The second event was a more dramatic change. After years of living with a backyard which I had taken to calling “the blasted heath,” I decided I couldn’t take it anymore. Land in Monterey is so precious that lots for building are measured in feet, not acres. In addition to that, residents may not remove trees from their properties without permission of the City. I tell you this to explain why it is that our tiny backyard is dominated by a sixty foot pine tree whose trunk is some twenty feet around, whose shallow roots snake through every part of the soil, and whose spreading limbs create a dim and clammy microclimate that has killed off every plant I’ve ever tried to grow there. In the South, polite people would have termed this desert a “swept dirt yard.” Anywhere else, it would just be called “hideous.” And this is what the lovely French doors of our bedroom open onto. It is the first thing we see in the morning and the last thing at night. Can you say “depressing”? I thought you could.
This past spring I realized that it was time to accept that we would never have a lush, green yard. I was ready to pave it over. After some reflection, design time and consultation with a friend who is a Master Gardener, I modified my vision. Two days restaining the fence, two days moving and placing a ton of flagstones, two days filling the gaps with fresh soil and planting wooly thyme and ferns, and two hours of hanging Talavera animals and sticking decorative lights into the ground and the place is transformed. Sometimes, John and I just stand there looking at it. It has been a bit hard on Cleo, though.
When she sensed the presence of the hated neighbor dog in the blasted heath days, she would pile out the kitchen door, tear along the narrow walk, vault over the wooden deck and come to a skidding halt by the fence, sending a spray of fine dirt and dust sparkling into the air. She would bounce up and down, barking at the fence, digging frantically, until the whole yard was hazy with lung choking grit. This summer, she was a great help to me as I worked on the transformation, supervising placement of the flagstones, carefully and thoroughly inspecting every bag of topsoil until her face was a mask of loamy earth. Even so, she seemed to forget that the yard was evolving. One evening after we had hauled a half ton of stone from the front of the house to the back, Cleo and I were relaxing with our feet up. Suddenly, she heard the neighbor dog! She charged to the kitchen door, demanding to be let out. As I slid it open, she leapt out, flew down the side walkway, sprang over the deck—and stopped dead, staring at the ground. What were these rocks doing in the middle of her dirt patch? Where was she supposed to bounce and dig and bark now? She turned to me with a “What the--?” look on her face. Tail and ears drooped, and she walked back and sat on my foot, turning to look wistfully at the fence. I’m glad to say that she has made peace with the change. She has chosen a different part of the fence through which to argue with the neighbor dog, and she has become fond of the feeling of warm stone on her tummy.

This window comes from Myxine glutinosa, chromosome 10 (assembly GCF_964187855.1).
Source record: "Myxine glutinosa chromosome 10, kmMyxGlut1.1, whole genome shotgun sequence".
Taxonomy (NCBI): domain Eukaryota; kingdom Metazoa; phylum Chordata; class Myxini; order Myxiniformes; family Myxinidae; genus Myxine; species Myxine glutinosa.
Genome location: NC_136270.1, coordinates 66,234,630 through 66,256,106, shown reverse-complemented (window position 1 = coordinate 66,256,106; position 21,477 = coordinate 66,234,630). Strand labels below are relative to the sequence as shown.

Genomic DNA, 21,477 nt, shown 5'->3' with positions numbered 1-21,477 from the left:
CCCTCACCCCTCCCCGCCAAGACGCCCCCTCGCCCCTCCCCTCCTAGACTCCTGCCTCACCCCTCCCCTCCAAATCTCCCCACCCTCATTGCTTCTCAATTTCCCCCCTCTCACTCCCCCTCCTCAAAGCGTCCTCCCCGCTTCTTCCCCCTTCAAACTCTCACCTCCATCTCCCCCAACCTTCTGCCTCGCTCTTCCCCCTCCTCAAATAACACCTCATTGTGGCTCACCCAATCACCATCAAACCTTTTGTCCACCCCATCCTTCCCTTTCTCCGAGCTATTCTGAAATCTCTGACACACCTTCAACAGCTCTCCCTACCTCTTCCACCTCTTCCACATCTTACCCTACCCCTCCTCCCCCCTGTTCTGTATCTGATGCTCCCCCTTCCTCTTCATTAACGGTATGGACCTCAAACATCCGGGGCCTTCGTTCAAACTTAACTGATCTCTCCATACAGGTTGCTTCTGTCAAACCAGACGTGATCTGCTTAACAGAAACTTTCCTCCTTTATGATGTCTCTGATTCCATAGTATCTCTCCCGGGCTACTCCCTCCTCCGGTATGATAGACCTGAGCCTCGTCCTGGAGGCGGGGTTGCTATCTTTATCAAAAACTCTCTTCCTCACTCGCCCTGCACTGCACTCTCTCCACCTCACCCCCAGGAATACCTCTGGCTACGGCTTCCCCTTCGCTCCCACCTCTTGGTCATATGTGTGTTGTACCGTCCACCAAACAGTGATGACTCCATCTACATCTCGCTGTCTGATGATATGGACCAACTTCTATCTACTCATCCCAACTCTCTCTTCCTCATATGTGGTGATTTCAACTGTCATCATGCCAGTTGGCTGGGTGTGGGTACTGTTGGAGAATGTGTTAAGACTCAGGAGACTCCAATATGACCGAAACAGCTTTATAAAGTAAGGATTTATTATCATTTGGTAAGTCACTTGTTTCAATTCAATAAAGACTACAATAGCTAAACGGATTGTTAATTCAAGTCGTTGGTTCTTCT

Routine, consistency, knowing what to expect can be reassuring. It can build a relationship and the love that follows. But change makes our minds grow. It tests our resilience and asks us to reach inside ourselves to be the best creatures that we can be. When we look to each other to see us through the rough patches of change, our love has a chance to deepen and mature. We are interconnected, interdependent, and that makes an unpredictable world feel like a much safer place.